Updated on April 5, 2017
14. ‘Stories of Your Life and Others’ by Ted Chiang
When I read a short story collection, I take notes about every story, and if I really like a story I’ll put a ★ next to it. Ted Chiang’s Stories of Your Life and Others is the first collection where I’ve put a star next to nearly every story. Only two out of eight stories went unstarred, and they weren’t bad by any means, they just couldn’t stand up to the brilliance of the others.
Of course my main draw to this collection was ‘Story of Your Life’, the short story upon which the film Arrival is based. I really really love that film (I watched it again just a few days ago and it’s so good I could cry), and so I was intrigued to take a look at the source material. Well, it too is excellent, but in slightly different ways. In ‘Story of Your Life’ you don’t get the big egg-shaped spaceships, or the more ‘Hollywood’ elements of the plot: the daughter dies for a different reason (not a spoiler, it happens in the first few minutes of the film), and the aliens never give a reason for coming to Earth. Instead there is more insight into Louise’s mind; we feel more intimately what it is like to have the power that the aliens’ language conveys, and there is a greater exploration of the idea of determination vs. free will.
Ted Chiang’s stories are all highly intelligent and thought-provoking. They often deal with religious or scientific themes (or both), and many start from those ‘what if’ ideas of which I’m such a fan. What if we couldn’t see beauty? What if we built the Tower of Babylon? What if angels were real? Chiang takes these – on the face of it – simple ideas and expands them into great depth and detail. We discover a technology that can interfere with neural pathways to turn off perceptions of beauty; we see and feel and live in the Tower of Babylon; we understand the glory and trauma of seeing a real-life angel. Chiang isn’t afraid to confront difficult truths or even quite complex mathematical principles, but his writing is always accessible and magnetic enough to keep you reading. He really has incredible skill.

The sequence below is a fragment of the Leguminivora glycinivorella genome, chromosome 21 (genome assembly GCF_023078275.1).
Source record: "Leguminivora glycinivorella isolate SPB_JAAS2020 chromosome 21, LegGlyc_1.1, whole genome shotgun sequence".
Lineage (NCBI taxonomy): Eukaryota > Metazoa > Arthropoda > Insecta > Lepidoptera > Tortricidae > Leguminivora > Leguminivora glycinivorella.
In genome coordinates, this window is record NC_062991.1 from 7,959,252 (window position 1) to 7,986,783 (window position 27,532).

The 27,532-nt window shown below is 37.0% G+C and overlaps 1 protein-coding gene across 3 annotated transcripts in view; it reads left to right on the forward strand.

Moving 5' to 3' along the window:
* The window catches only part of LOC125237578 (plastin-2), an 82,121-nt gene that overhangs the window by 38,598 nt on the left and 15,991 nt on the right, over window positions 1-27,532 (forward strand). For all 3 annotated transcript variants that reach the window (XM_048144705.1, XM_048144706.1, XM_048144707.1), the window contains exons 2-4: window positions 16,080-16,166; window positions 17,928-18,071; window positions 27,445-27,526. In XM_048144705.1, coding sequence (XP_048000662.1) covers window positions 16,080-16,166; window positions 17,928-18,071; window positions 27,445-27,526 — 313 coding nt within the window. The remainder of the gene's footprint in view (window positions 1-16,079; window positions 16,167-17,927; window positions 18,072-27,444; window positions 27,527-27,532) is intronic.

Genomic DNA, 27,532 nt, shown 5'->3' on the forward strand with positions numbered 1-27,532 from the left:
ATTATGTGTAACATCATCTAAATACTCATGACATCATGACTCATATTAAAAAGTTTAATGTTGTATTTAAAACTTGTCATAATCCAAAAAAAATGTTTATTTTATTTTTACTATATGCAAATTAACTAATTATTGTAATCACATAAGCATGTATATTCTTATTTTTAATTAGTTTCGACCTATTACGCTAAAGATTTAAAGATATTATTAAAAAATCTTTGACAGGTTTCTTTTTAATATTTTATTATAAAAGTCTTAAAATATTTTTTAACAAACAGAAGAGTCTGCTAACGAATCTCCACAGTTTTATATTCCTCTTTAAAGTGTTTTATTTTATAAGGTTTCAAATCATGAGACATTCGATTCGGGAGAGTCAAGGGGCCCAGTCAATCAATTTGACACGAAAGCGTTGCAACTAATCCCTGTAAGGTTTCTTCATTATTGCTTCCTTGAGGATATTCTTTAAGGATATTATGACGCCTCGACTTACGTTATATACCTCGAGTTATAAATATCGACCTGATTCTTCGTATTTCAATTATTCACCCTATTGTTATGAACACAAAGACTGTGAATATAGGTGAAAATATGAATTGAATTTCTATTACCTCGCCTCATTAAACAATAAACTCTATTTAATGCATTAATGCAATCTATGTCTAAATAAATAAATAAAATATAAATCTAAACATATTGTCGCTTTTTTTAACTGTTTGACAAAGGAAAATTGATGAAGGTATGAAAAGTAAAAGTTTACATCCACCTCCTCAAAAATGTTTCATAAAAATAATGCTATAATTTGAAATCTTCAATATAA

An added bonus that this collection has is a series of notes at the end, in which Chiang briefly explains what inspired each story. I find it fascinating to have that kind of insight into how stories are made, especially when Chiang explains how he wanted to write about something for a while, but couldn’t start a story about it until a certain idea or setting or character fell into place.
As for my favourite stories, of course there is ‘Story of Your Life’ – especially for its explanation of variational principles and light refraction in water (honestly, it’s a bit mind-blowing). I also have to mention ‘Tower of Babylon’, which is set in an alternative physical universe where humans were actually able to build a tower up to the Vault of Heaven, and ‘Division by Zero’, which is about a mathematician who logically proves that mathematics is an illusion. For me, those three are the really stand-out stories.
I can’t recommend Stories of Your Life and Others enough. If you like complex, philosophical, sometimes religious science fiction, then Ted Chiang has to be one of the best.
“The familiar was far away, while the bizarre was close at hand.” – ‘Story of Your Life’
Have you read this book? I’d love to know your thoughts!
Want to read it? You can buy Stories of Your Life and Others here.